I have to say I’ve yet to meet a single malt I don’t like, but that perhaps could be ascribed to my relative inexperience in the admittedly wide field of uisge beatha. Presumably there are crappy single malts, just as there are crappy craft beers, but from what I’ve gathered thus far in my whisky experience is that the crappy scotches are found more on the blend side rather than in the single malts. Father-in-law, for example, keeps a fifth of Dewars around just so he can swear at it.
Retired’s Balvenie was a Christmas gift. It was uncracked until tonight, as he actually prefers bourbon. I suspect he decided to invite me over out of sheer evening loneliness, as his wife has been dealing with bronchitis for two weeks and so goes to bed around 7 each night.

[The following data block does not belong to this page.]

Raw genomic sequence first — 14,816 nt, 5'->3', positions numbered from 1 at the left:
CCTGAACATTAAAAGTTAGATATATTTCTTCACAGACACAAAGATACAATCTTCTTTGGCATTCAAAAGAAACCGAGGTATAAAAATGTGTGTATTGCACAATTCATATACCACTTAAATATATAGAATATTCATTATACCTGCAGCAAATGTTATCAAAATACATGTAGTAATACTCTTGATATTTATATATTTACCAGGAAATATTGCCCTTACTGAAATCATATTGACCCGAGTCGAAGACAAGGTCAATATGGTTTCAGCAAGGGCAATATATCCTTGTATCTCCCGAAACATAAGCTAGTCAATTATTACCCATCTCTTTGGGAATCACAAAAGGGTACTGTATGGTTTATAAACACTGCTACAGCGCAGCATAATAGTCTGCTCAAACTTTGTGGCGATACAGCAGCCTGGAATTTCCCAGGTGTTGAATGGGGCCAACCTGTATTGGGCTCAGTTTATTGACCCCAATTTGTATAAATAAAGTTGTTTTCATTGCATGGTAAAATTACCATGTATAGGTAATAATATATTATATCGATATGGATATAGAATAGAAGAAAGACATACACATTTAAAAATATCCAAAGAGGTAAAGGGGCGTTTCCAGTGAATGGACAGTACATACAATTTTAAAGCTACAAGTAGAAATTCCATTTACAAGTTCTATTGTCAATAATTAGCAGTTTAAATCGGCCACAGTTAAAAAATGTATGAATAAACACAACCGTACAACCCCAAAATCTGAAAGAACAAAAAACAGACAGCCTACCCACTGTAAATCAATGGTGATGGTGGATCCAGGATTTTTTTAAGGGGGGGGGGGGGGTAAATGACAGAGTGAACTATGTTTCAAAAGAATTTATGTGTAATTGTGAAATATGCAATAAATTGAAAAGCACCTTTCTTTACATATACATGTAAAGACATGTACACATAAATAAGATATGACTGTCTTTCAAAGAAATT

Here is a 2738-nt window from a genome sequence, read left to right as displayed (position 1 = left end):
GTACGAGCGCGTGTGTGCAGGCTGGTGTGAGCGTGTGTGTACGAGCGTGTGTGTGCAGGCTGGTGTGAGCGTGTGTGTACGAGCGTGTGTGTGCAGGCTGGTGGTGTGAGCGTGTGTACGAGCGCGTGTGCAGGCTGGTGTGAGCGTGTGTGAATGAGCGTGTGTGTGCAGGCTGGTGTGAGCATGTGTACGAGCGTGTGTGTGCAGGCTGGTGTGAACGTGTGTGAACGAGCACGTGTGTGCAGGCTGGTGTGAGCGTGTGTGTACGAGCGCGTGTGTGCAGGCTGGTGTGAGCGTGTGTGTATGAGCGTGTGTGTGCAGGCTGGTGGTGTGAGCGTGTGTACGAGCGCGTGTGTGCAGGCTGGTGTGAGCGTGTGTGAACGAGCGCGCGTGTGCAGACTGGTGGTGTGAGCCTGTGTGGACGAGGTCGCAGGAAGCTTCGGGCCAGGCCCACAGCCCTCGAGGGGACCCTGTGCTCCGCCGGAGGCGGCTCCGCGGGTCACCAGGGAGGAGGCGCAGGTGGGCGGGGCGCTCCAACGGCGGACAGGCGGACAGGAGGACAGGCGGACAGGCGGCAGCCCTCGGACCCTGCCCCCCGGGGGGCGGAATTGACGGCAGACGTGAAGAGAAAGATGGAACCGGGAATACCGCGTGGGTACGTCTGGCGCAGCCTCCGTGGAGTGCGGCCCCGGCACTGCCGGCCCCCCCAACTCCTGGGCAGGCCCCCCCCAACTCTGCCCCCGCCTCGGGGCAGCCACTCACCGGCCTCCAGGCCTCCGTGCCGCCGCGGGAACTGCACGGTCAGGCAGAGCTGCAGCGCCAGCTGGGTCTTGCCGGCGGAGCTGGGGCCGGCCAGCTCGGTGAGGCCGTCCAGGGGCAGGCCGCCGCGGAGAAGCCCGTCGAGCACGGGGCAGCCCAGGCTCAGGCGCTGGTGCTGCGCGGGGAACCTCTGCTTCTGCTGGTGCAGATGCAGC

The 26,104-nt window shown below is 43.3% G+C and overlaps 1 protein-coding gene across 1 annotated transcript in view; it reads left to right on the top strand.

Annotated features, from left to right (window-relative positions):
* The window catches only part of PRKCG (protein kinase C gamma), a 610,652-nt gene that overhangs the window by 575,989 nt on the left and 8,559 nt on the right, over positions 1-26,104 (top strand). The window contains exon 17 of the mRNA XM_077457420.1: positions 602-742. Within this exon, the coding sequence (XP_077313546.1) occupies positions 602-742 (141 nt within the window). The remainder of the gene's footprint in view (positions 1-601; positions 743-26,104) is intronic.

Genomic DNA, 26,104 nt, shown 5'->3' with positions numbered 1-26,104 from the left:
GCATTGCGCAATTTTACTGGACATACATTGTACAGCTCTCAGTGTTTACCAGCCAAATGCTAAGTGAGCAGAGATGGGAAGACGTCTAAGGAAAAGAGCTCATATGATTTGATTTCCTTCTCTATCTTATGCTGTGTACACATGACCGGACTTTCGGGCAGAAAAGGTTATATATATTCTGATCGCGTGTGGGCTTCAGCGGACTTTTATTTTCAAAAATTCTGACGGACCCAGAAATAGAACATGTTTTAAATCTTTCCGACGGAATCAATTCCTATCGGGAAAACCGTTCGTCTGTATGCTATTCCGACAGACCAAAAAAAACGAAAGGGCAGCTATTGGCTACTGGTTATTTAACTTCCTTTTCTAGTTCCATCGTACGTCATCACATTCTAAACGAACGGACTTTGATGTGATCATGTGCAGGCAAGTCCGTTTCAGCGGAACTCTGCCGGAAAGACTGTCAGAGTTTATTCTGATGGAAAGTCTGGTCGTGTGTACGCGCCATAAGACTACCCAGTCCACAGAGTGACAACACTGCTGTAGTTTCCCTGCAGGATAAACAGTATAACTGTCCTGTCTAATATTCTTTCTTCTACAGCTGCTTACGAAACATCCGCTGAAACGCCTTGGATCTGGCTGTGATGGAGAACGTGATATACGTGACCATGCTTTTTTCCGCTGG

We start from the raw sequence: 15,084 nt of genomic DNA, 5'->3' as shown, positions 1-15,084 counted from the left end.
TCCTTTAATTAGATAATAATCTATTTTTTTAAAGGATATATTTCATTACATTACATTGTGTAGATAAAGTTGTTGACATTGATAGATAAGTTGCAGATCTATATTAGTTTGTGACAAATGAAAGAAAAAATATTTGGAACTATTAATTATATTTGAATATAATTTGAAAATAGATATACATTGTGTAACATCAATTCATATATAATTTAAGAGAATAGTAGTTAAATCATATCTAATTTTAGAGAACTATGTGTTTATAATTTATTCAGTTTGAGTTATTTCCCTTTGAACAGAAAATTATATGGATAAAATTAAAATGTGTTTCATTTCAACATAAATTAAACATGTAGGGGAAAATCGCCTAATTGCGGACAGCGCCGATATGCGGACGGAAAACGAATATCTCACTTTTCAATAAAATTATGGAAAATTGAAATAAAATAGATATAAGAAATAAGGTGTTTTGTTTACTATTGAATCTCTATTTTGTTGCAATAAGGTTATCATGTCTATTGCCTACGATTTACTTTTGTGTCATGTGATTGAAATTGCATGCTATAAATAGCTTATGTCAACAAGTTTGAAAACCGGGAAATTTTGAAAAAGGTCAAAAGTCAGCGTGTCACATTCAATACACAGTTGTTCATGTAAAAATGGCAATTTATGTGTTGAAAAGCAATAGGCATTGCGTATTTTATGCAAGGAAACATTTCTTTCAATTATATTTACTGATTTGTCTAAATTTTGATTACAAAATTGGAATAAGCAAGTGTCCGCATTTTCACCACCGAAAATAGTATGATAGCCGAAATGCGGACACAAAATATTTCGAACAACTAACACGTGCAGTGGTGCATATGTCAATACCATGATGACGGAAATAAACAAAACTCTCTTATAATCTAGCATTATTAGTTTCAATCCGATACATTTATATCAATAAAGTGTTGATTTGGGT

Thanks to the invite, I should confess that Ngnat’s bedtime story tonight was somewhat shorter than it would otherwise have been. I mean, I would LIKE to be a good father 24/7, but new scotch, male bonding and Carolina Basketball are a tempting mix, especially now that we don’t suck.
So, instead of the five chapters of James and The Giant Peach that we would normally have covered, there were only four. The omission was not noticed, I am thankful to say, as she has been far more concerned with the whole issue of rhinoceroses and their proclivity for dining on parents, an idea introduced to her in the very first page of James.
“Why did the winoseplus eat his mommy and daddy?”